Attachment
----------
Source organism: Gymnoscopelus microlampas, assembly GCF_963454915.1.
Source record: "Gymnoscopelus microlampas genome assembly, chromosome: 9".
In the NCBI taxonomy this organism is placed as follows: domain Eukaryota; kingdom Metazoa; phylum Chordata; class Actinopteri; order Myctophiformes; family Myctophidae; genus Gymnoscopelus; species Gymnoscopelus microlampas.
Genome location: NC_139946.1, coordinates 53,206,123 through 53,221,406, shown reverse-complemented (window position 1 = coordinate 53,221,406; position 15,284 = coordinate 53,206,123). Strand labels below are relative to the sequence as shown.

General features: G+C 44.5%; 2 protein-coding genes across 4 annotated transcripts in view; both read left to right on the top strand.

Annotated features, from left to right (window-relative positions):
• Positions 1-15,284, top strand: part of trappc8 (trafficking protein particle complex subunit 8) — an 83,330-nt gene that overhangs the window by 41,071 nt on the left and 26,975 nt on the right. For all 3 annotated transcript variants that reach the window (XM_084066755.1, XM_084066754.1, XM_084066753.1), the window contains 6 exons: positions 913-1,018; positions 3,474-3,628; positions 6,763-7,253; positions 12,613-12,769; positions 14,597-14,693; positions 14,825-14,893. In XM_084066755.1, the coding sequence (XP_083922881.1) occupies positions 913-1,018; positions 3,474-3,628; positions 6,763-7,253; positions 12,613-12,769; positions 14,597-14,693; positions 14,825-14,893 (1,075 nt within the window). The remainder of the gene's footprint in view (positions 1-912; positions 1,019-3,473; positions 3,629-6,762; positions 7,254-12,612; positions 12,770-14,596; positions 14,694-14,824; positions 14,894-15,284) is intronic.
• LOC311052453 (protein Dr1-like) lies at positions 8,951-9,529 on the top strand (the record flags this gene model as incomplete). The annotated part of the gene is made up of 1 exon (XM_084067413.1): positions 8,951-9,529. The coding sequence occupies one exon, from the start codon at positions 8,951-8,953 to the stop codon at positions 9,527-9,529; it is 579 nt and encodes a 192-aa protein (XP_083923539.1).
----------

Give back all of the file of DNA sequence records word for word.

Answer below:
Source organism: Gymnoscopelus microlampas, assembly GCF_963454915.1.
Source record: "Gymnoscopelus microlampas genome assembly, chromosome: 9".
In the NCBI taxonomy this organism is placed as follows: domain Eukaryota; kingdom Metazoa; phylum Chordata; class Actinopteri; order Myctophiformes; family Myctophidae; genus Gymnoscopelus; species Gymnoscopelus microlampas.
Genome location: NC_139946.1, coordinates 53,206,123 through 53,221,406, shown reverse-complemented (window position 1 = coordinate 53,221,406; position 15,284 = coordinate 53,206,123). Strand labels below are relative to the sequence as shown.

General features: G+C 44.5%; 2 protein-coding genes across 4 annotated transcripts in view; both read left to right on the top strand.

Annotated features, from left to right (window-relative positions):
• Positions 1-15,284, top strand: part of trappc8 (trafficking protein particle complex subunit 8) — an 83,330-nt gene that overhangs the window by 41,071 nt on the left and 26,975 nt on the right. For all 3 annotated transcript variants that reach the window (XM_084066755.1, XM_084066754.1, XM_084066753.1), the window contains 6 exons: positions 913-1,018; positions 3,474-3,628; positions 6,763-7,253; positions 12,613-12,769; positions 14,597-14,693; positions 14,825-14,893. In XM_084066755.1, the coding sequence (XP_083922881.1) occupies positions 913-1,018; positions 3,474-3,628; positions 6,763-7,253; positions 12,613-12,769; positions 14,597-14,693; positions 14,825-14,893 (1,075 nt within the window). The remainder of the gene's footprint in view (positions 1-912; positions 1,019-3,473; positions 3,629-6,762; positions 7,254-12,612; positions 12,770-14,596; positions 14,694-14,824; positions 14,894-15,284) is intronic.
• LOC311052453 (protein Dr1-like) lies at positions 8,951-9,529 on the top strand (the record flags this gene model as incomplete). The annotated part of the gene is made up of 1 exon (XM_084067413.1): positions 8,951-9,529. The coding sequence occupies one exon, from the start codon at positions 8,951-8,953 to the stop codon at positions 9,527-9,529; it is 579 nt and encodes a 192-aa protein (XP_083923539.1).